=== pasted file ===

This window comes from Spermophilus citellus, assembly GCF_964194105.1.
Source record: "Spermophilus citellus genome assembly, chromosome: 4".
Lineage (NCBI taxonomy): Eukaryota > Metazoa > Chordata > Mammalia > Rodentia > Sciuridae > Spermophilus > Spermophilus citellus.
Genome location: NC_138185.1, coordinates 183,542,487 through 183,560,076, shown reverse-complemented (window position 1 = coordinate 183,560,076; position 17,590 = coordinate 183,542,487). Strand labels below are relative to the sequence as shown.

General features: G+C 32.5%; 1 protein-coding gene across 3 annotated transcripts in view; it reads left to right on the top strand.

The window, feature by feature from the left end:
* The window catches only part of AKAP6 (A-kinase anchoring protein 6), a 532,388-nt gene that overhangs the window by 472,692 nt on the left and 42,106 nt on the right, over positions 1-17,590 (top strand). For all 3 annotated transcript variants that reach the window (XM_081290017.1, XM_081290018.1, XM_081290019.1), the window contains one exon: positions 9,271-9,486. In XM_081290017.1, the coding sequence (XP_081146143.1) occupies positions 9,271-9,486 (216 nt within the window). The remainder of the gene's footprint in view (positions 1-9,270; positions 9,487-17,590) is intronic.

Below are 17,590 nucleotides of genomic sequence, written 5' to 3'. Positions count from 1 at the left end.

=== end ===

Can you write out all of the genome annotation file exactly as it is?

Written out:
This window comes from Spermophilus citellus, assembly GCF_964194105.1.
Source record: "Spermophilus citellus genome assembly, chromosome: 4".
Lineage (NCBI taxonomy): Eukaryota > Metazoa > Chordata > Mammalia > Rodentia > Sciuridae > Spermophilus > Spermophilus citellus.
Genome location: NC_138185.1, coordinates 183,542,487 through 183,560,076, shown reverse-complemented (window position 1 = coordinate 183,560,076; position 17,590 = coordinate 183,542,487). Strand labels below are relative to the sequence as shown.

General features: G+C 32.5%; 1 protein-coding gene across 3 annotated transcripts in view; it reads left to right on the top strand.

The window, feature by feature from the left end:
* The window catches only part of AKAP6 (A-kinase anchoring protein 6), a 532,388-nt gene that overhangs the window by 472,692 nt on the left and 42,106 nt on the right, over positions 1-17,590 (top strand). For all 3 annotated transcript variants that reach the window (XM_081290017.1, XM_081290018.1, XM_081290019.1), the window contains one exon: positions 9,271-9,486. In XM_081290017.1, the coding sequence (XP_081146143.1) occupies positions 9,271-9,486 (216 nt within the window). The remainder of the gene's footprint in view (positions 1-9,270; positions 9,487-17,590) is intronic.

Below are 17,590 nucleotides of genomic sequence, written 5' to 3'. Positions count from 1 at the left end.